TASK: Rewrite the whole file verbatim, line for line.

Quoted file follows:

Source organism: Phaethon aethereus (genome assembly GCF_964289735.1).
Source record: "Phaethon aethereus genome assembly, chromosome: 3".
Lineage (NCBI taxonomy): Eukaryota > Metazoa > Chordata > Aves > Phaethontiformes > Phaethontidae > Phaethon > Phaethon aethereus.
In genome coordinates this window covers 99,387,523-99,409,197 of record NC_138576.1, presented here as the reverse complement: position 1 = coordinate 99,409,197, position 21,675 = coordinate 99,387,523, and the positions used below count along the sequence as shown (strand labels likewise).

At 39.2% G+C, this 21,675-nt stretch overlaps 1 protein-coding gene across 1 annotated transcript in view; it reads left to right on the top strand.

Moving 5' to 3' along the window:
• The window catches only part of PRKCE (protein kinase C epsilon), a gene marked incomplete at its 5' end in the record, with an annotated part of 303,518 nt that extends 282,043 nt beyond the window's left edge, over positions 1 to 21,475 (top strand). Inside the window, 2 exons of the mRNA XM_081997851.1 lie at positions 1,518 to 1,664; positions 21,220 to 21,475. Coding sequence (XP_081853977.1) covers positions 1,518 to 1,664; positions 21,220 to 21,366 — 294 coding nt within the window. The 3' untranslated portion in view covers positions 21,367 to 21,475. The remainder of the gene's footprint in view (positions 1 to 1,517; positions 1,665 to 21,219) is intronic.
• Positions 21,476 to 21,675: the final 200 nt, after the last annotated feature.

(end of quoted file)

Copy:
Source organism: Phaethon aethereus (genome assembly GCF_964289735.1).
Source record: "Phaethon aethereus genome assembly, chromosome: 3".
Lineage (NCBI taxonomy): Eukaryota > Metazoa > Chordata > Aves > Phaethontiformes > Phaethontidae > Phaethon > Phaethon aethereus.
In genome coordinates this window covers 99,387,523-99,409,197 of record NC_138576.1, presented here as the reverse complement: position 1 = coordinate 99,409,197, position 21,675 = coordinate 99,387,523, and the positions used below count along the sequence as shown (strand labels likewise).

At 39.2% G+C, this 21,675-nt stretch overlaps 1 protein-coding gene across 1 annotated transcript in view; it reads left to right on the top strand.

Moving 5' to 3' along the window:
• The window catches only part of PRKCE (protein kinase C epsilon), a gene marked incomplete at its 5' end in the record, with an annotated part of 303,518 nt that extends 282,043 nt beyond the window's left edge, over positions 1 to 21,475 (top strand). Inside the window, 2 exons of the mRNA XM_081997851.1 lie at positions 1,518 to 1,664; positions 21,220 to 21,475. Coding sequence (XP_081853977.1) covers positions 1,518 to 1,664; positions 21,220 to 21,366 — 294 coding nt within the window. The 3' untranslated portion in view covers positions 21,367 to 21,475. The remainder of the gene's footprint in view (positions 1 to 1,517; positions 1,665 to 21,219) is intronic.
• Positions 21,476 to 21,675: the final 200 nt, after the last annotated feature.